This all assumes that you have a 12 volt battery bank in your RV.
JD - Full timer out west
1998 MCI 102 EL3 Revolution | 2010 Wrangler (daJeep) | 650 Watts Solar
My Adventures

Re: Boondockin' With A Baby Monitor?
« Reply #6 on: June 23, 2016, 10:56:35 AM »
Thanks everyone!

The generator option would work to charge our batteries in the mornings, however, running it all night long may make us bad neighbors!  ;)

I'm looking at inverters now. Thank you for the wonderful suggestions! I am  buying a baby monitor specificlly for our RV so I do not know the voltage requiments at this time. I should know in the next day or so for sure and will wait to purchase my inverter.

Have any of you used an inverter to power something for long periods of time (i.e. run a baby monitor most of the night or charge a cell phone)? If so, how long before you drain your battery? Also, how does it take running your generator to charge your battery fully? I know this is just an approximation since every rig is different. We plan to camp Yosemite in the fall. The park is 100% boodocking and they have strict ruls about running the generator. I'm just trying to get an idea.

We plan to boondock for the weekend in our yard to get things figured out, but I'd love some input. We really have NO IDEA what we are doing. This weekend (in our yard) will be the first time we've even plugged the rig in. Hopefully we can figure out the sewer situation!  ;D Thank goodness for YouTube and you guys!

Kevin Means

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Re: Boondockin' With A Baby Monitor?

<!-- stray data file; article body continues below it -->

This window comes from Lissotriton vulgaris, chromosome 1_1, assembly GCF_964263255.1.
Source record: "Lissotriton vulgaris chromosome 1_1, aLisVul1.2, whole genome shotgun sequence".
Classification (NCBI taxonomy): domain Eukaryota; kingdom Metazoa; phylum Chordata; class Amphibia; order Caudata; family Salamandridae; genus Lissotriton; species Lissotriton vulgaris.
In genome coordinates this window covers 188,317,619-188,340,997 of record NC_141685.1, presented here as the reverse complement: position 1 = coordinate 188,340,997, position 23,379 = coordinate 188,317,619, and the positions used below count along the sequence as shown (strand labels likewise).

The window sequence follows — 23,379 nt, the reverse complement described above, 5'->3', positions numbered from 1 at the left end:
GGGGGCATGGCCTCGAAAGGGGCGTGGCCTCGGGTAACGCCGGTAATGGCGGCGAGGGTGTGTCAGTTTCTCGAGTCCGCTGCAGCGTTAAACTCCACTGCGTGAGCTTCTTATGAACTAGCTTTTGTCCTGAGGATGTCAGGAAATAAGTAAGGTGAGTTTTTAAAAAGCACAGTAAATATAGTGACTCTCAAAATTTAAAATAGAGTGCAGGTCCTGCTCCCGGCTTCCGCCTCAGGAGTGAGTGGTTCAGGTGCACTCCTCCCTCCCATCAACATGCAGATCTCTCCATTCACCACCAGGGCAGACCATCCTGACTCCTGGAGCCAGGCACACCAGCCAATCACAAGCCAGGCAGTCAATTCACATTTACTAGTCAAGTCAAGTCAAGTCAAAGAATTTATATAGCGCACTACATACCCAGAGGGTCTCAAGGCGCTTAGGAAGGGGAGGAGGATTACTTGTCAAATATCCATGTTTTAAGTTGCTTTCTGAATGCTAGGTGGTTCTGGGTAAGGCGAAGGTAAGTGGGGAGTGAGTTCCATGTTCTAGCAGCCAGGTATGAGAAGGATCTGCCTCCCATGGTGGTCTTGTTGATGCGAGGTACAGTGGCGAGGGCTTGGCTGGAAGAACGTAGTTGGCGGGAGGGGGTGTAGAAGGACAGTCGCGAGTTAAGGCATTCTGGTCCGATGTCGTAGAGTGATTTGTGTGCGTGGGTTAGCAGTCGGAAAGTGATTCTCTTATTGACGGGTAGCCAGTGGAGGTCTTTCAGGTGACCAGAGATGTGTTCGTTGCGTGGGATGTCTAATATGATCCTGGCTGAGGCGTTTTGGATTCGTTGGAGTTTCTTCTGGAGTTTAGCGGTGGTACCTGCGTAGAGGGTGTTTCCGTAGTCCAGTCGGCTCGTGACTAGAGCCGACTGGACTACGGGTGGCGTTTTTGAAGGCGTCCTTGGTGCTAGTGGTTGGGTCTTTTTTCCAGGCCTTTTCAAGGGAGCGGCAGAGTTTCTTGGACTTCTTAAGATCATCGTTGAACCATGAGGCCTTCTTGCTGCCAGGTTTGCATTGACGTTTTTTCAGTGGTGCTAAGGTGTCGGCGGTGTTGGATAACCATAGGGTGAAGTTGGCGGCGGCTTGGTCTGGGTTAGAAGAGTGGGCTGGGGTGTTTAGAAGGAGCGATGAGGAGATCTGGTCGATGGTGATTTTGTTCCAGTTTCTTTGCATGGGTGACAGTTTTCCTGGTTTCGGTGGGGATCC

« Reply #7 on: June 24, 2016, 01:24:29 AM »
Most of our camping is boondocking, and our coach has a large residential fridge that runs 24 hours a day off the inverter - not to mention the TVs, lights, cell phone and laptop chargers. The inverter itself also draws a fair amount of power, because it's a 2800 watt system, but as long as we've got sunshine, our solar keeps us fully charged.

Kev
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Lakeside, California

robertusa123

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Re: Boondockin' With A Baby Monitor?
« Reply #8 on: June 24, 2016, 10:18:14 PM »
We run a 12 in table fan on the inverter. Runs all night no problem
When the power level drops the battery to 11 volts the inverter shuts down. Still leaving enouf power for light and water pump
1996  26ft. 3 kids 2 dog and the wife too

JDOnTheGo

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Re: Boondockin' With A Baby Monitor?
« Reply #9 on: June 25, 2016, 11:35:47 AM »
When the power level drops the battery to 11 volts the inverter shuts down. Still leaving enouf power for light and water pump

Discharging a battery to the 11 volt range is basically dead or zero percent state of charge.  This is very damaging to a battery and will result in a very short life span.
JD - Full timer out west
1998 MCI 102 EL3 Revolution | 2010 Wrangler (daJeep) | 650 Watts Solar
My Adventures

denmarc

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Re: Boondockin' With A Baby Monitor?
« Reply #10 on: June 26, 2016, 03:56:05 AM »
Anyway, I need to figure out how to have a power source to power up my baby's video monitor

Just asking,
Does it need to be a video monitor? While I'm sure it doesn't use much power, the plain old audio monitors use even less power. I just wondered if the camera was a necessity?
Mark

1994 Jayco Eagle 370FB on 24 acres of paid off paradise in Michigan.